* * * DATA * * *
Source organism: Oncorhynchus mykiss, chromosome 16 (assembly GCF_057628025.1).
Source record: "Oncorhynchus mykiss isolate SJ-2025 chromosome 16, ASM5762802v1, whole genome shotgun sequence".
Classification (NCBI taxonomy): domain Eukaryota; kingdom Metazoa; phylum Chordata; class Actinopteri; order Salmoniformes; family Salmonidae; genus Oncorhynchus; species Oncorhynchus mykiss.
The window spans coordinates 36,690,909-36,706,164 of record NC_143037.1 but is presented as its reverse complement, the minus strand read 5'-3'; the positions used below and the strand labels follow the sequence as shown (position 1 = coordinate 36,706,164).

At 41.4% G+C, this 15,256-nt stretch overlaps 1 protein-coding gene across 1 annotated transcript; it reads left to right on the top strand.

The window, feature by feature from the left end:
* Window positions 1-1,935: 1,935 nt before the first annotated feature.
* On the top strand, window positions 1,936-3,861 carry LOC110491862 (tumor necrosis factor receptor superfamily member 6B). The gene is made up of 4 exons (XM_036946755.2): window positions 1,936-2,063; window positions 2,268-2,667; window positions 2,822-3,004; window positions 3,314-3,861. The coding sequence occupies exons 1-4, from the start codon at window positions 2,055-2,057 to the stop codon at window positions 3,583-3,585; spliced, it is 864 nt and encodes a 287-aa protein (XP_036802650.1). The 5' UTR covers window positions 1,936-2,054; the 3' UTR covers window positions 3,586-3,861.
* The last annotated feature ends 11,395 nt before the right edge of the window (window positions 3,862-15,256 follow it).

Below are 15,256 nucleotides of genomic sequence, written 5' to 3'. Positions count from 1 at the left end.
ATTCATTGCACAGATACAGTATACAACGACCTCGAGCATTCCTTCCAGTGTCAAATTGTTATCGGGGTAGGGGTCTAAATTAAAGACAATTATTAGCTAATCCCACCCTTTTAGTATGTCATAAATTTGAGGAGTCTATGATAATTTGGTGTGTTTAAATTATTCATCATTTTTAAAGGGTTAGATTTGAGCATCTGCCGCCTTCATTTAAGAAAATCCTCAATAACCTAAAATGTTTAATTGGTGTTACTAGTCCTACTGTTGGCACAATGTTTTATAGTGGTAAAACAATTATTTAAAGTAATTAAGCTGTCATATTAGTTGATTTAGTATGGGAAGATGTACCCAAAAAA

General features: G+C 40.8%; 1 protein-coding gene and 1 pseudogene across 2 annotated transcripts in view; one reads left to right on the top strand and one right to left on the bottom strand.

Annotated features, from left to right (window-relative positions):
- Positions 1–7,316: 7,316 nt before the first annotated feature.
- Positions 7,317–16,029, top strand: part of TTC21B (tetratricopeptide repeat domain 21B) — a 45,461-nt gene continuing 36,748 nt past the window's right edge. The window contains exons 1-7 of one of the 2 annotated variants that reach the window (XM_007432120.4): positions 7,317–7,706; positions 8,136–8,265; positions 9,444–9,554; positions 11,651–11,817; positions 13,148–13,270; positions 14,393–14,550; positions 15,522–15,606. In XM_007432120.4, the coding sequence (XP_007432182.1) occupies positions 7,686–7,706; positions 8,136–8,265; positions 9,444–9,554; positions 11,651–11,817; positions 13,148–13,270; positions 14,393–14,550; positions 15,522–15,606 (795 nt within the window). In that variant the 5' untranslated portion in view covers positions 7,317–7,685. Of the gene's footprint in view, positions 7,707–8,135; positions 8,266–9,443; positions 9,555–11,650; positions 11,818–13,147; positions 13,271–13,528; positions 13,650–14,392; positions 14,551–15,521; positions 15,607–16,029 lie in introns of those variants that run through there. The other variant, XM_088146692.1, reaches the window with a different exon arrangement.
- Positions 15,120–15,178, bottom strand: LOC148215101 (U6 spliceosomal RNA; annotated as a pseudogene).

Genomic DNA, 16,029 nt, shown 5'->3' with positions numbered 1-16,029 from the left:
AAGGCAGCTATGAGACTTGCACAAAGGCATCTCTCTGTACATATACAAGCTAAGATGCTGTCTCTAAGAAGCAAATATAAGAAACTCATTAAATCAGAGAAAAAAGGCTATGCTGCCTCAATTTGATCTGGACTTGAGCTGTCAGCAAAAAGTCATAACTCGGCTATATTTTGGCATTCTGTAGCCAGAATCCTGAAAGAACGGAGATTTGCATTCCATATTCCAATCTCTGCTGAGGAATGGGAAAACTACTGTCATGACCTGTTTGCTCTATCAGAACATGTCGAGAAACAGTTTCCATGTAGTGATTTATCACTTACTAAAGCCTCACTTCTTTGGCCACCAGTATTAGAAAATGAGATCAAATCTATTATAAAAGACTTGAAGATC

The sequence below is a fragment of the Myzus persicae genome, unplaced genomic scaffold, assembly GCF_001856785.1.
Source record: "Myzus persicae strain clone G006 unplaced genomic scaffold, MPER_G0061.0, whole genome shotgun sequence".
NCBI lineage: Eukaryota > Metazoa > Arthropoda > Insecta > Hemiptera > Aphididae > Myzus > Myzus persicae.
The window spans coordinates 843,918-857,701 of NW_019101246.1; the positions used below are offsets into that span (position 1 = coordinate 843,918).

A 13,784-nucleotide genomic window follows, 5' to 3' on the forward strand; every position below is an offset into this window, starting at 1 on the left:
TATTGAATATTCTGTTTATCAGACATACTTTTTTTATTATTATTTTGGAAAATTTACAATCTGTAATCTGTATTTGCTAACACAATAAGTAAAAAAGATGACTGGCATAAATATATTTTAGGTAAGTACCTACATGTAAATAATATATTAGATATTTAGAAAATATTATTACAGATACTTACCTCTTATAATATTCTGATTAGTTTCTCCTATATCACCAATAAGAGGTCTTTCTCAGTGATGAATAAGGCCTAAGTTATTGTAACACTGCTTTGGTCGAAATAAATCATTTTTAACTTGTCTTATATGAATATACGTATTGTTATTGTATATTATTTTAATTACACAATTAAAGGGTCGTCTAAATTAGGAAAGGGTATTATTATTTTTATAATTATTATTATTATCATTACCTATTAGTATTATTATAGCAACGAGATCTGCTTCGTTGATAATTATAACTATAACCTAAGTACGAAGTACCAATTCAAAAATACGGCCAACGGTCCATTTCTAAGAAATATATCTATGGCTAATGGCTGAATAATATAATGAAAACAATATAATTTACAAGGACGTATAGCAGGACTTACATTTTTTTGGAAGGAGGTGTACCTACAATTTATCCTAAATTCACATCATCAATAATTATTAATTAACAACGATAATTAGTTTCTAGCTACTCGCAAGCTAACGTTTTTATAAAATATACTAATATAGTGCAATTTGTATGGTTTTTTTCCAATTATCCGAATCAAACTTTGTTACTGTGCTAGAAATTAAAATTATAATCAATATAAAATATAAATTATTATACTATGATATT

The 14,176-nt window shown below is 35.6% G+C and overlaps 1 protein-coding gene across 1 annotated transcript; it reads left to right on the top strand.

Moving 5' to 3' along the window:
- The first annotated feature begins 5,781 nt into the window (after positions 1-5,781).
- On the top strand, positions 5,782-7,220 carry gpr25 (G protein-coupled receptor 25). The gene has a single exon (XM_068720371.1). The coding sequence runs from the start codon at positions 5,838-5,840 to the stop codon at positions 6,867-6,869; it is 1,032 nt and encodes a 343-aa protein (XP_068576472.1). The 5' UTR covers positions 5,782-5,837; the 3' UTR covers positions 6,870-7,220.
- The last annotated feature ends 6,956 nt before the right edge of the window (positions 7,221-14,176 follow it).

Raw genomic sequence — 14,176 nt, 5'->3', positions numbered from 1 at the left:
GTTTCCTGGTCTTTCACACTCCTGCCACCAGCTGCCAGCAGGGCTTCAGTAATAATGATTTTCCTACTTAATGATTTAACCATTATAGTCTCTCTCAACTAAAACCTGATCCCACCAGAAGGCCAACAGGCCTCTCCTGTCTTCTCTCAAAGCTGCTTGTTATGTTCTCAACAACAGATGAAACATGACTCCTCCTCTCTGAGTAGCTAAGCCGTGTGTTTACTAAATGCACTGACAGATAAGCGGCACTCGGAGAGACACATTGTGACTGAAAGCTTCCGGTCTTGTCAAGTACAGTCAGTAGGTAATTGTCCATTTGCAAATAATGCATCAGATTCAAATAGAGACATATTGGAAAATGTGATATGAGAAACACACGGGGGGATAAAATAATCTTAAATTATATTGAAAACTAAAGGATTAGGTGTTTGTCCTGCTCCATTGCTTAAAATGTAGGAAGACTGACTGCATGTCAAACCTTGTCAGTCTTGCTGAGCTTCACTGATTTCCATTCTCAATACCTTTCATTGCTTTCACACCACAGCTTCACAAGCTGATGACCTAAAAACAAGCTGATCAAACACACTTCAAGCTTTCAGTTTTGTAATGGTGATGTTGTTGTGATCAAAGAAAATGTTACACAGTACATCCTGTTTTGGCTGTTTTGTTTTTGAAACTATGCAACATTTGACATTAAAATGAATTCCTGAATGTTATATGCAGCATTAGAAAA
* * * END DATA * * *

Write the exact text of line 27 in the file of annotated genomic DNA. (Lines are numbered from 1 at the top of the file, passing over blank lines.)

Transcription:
- The first annotated feature begins 5,781 nt into the window (after positions 1-5,781).